Sunday, January 11, 2009

Hank interviewing Manson

I was never a fan of Marilyn Manson. Merely due to the fact that I felt he is pretentious and arrogant. Or at least, that's how we portraits himself a lot in his videos and performances. Similarly, I could never really take much out of his music, which essentially rips off the rock dinosaurs of the 1970's like T-Rex, Zeppelin, Alice Cooper, ect... Lot's of glamor, lot's of spectacle ect., and somehow not enough balls or sleazyness (read: "Appetite for Destruction" [for those that don't know ...a pop cultural reference to Guns n' Roses debut album]) to convert me.

Manson portrayed the generic rock star to me. Shock and awe without a cause... at least, I did not grasp the concept, the artist statement behind this monstrous production off and on the stage. It seemed so much like a rebel without a cause - something I am really tired of. Although, I appreciate direct and unpolished provocation if I can follow why. To just provoke merely to stage and sell an image always seemed too lame and was one of the reasons why Punk and Hardcore with its nitty-gritty youthful power and angst was more approachable to me back in the day when my musical, and even more so my ideological universe was shaped.

Manson seemed like the "enemy". Not because he was the "Anti-Christ Superstar" or anything regarding his rather predictable provocation. (Although, I am not Anti-Christian, I wouldn't exactly consider myself fancying the Christian Right in this country either! Though, I believe to understand the agenda behind it a little more today after immigrating to the States.) The "enemy" because he sold the "revolution" (figuratively speaking) via using and abusing cheap-trick, washed down provo-rhetoric that the world first saw in the 70's and 80's already (think: Black Sabbath, Dio, Slayer).

However, in regards of the entire Columbine discussion I never bought any of that white-bread protestant garbage talk tying the shootings entirely to one artist. I mean, wtf?! I've worked 6 years in the juvenile youth welfare system of the German State and I can say with downright conviction that the family, especially your parents and the parenting style are first and foremost relevant to how you will deal with the shit that happens to an individual. And of course, there is more than "just bad parenting" as well. Sure! Once a person hits puberty the peer group will most likely pose a stronger pressure and a greater influence on someone than the parents. However, the roots, the bloody roots are right there with your parents. Even, when they are hardly there, physically, mentally, or both.

Similarly, the infrastructure of your environment, things like urban planning, are not completely out of the picture either. On a more subtle level, it is significant if your town provides interesting things, spaces, and places for its youth other than the terribly monochrome shopping temples also known as America's shopping malls. I speak about YMCAs, parks, skateparks, Boys and Girls Clubs. Non-commercial spaces where you can enjoy being a kid, where you aren't harassed by the ever-flowing blabber of desire-infusing billboards and commercials. Places where the average teen can flee from the daunting isolation and solitude of the internet, the social platform website and live a life. Where they live their own life, rather than consuming others' life via TV, YouTube, Perez Hilton, and online gaming communities,where you hide in a surreal world of darkness, murder, and power-phantasies (think: World Of Warcraft for example).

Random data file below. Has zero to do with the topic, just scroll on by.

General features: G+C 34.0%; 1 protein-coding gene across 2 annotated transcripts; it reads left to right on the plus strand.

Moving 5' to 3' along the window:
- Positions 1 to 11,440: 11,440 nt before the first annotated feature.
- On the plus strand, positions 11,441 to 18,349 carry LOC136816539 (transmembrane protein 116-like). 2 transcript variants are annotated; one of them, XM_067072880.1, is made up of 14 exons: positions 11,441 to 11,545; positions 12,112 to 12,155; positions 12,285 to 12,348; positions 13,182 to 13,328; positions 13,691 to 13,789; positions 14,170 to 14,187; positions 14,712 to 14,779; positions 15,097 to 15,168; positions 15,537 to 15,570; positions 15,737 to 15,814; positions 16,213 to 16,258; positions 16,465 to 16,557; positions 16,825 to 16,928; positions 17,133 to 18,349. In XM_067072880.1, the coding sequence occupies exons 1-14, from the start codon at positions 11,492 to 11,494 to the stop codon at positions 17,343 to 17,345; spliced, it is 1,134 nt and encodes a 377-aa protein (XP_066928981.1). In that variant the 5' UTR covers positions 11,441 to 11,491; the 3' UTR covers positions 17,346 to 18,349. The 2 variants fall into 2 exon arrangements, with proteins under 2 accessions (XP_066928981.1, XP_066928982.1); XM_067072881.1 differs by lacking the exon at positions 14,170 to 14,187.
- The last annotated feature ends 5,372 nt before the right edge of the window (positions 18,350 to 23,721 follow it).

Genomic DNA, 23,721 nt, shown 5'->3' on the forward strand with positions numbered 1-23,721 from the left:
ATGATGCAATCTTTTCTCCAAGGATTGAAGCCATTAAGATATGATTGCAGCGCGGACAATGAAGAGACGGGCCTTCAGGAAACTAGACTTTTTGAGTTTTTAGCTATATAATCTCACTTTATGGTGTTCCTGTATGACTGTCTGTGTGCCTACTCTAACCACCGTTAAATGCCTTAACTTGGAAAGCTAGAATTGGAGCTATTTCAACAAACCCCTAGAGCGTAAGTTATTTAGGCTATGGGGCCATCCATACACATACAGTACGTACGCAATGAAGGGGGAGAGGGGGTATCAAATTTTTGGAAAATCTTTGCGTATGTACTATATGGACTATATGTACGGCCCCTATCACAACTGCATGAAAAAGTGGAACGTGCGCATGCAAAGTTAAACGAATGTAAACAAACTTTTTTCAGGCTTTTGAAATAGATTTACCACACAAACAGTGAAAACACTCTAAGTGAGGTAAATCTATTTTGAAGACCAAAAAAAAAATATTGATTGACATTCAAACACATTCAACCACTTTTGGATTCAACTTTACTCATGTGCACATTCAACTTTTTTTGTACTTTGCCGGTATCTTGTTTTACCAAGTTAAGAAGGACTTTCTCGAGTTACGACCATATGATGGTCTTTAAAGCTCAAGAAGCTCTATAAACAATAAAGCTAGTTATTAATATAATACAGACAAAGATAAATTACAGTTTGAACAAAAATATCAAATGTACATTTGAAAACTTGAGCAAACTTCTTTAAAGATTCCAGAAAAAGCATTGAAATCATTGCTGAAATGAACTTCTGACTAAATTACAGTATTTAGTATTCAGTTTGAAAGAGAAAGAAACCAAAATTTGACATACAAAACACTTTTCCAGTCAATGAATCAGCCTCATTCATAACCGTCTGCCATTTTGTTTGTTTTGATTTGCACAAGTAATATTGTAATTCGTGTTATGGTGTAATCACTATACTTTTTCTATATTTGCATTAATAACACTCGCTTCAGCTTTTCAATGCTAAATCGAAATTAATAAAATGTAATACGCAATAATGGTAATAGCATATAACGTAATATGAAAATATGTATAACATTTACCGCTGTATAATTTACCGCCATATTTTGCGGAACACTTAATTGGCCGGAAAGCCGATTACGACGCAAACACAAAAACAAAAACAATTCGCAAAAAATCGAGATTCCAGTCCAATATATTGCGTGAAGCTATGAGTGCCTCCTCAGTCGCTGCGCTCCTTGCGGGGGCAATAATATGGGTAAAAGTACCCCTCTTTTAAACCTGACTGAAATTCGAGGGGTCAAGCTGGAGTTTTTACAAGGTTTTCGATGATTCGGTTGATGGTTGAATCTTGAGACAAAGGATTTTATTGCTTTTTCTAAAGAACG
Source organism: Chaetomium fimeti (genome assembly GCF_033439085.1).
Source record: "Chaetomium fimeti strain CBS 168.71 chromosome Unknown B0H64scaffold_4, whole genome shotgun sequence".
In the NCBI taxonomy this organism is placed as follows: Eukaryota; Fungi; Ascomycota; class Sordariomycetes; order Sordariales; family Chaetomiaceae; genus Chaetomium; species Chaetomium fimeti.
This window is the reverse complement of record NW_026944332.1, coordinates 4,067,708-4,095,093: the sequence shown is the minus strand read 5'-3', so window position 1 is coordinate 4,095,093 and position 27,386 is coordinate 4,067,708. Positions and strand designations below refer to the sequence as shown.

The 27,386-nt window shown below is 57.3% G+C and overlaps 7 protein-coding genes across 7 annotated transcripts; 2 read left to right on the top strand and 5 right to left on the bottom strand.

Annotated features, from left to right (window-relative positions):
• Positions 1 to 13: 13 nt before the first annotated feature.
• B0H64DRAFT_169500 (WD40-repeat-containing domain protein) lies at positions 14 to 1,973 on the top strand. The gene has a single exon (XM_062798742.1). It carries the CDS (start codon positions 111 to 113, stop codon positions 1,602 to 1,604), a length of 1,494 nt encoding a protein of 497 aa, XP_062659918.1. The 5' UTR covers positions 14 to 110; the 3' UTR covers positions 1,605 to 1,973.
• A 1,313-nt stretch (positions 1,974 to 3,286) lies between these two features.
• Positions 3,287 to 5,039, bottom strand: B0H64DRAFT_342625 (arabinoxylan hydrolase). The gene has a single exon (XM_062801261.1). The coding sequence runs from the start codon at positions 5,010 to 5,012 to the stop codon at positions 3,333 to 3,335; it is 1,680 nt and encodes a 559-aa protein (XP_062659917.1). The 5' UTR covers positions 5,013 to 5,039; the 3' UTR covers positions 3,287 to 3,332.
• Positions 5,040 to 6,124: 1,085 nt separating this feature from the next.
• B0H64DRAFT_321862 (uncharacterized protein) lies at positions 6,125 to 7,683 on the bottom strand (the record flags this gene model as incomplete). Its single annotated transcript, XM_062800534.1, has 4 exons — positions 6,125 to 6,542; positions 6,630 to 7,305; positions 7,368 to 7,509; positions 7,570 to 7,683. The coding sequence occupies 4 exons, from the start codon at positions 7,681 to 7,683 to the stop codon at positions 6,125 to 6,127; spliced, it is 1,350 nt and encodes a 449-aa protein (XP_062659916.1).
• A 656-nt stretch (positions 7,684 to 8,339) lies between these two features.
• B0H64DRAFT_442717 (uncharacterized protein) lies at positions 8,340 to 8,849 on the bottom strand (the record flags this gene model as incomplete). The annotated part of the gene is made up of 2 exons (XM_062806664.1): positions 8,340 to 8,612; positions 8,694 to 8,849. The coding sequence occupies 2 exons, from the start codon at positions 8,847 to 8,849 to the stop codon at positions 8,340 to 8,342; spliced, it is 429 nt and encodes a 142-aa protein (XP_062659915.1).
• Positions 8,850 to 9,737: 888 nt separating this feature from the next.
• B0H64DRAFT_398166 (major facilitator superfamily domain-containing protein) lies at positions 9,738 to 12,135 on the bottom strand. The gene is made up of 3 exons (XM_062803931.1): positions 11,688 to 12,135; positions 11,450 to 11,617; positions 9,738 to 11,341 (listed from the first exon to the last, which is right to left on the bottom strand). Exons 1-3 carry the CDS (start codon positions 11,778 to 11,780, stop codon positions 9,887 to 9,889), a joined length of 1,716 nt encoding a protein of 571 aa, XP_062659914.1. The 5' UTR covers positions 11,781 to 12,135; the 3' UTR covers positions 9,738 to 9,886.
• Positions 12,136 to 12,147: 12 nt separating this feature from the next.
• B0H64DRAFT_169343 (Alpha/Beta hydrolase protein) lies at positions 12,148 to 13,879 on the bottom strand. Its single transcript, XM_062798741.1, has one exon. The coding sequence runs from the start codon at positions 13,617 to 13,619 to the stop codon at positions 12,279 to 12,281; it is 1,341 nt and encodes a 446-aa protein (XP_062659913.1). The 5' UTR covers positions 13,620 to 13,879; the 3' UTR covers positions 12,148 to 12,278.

Well, I am going off on tangents here. Anyway, when I watched Bowling for Columbine a few years back, my picture of Manson changed. His rhetorical capacity was more elaborate, sophisticated, and deeper than your average dim-witted rock star gibberish. And then, a few nights ago on my oh so beloveth MacBook I am on the search for Henry Rollins spoken word on YouTube and find a few skits from his much acclaimed Henry Rollins Show on the IPC network. Among other pieces I find a 2 interesting clips.

Although, I will probably never end up as a M. M. fan, I have to admit that I can see his background, motivation, thus his art from a different, more appreciative perspective. In addition, I have to point out that, once again, since I am a US resident and the relentless vile, and hateful rhetoric coming from the (religious) right in this nation I have the seen ever since, I get a more accurate picture of what may have sparked Manson's rebellish image and music.

But here, watch for yourself:
Part Uno:

Part Due:

P.s.: I have to give my awesome wife some credit here. Since she is much more knowledgeable in art and art theory, of course she "got" Manson way before I did. While she always abhorred his musical contribution and cockyness, she always gave him credit for being a person that has more intellectual depth than one would assume, assessing his public persona. Well, you know... I've never been an art geek. I guess, I still am a blunt hardcore-punk kiddo at heart. To speak with Bl'ast!: "It's in my blood!"

1 comment:

Kristin Jo said...

i remember watching that interview and thinking, hmm...he sounds a little bit less douche-baggy and more interesting. i still don't like his music--maybe i am scarred from growing up in the south where he was like, the zenith with kids trying to be bad ass and rebellious while totally not succeeding because there was no way of checking out cooler music in such a small town...{pre-internet days, ya know?!} plus the scene he attracts (read: 12-15 year olds in Wet & Wild eyeliner) screams LAME-O to me.

we have some of those on dvd. i really like henry's show.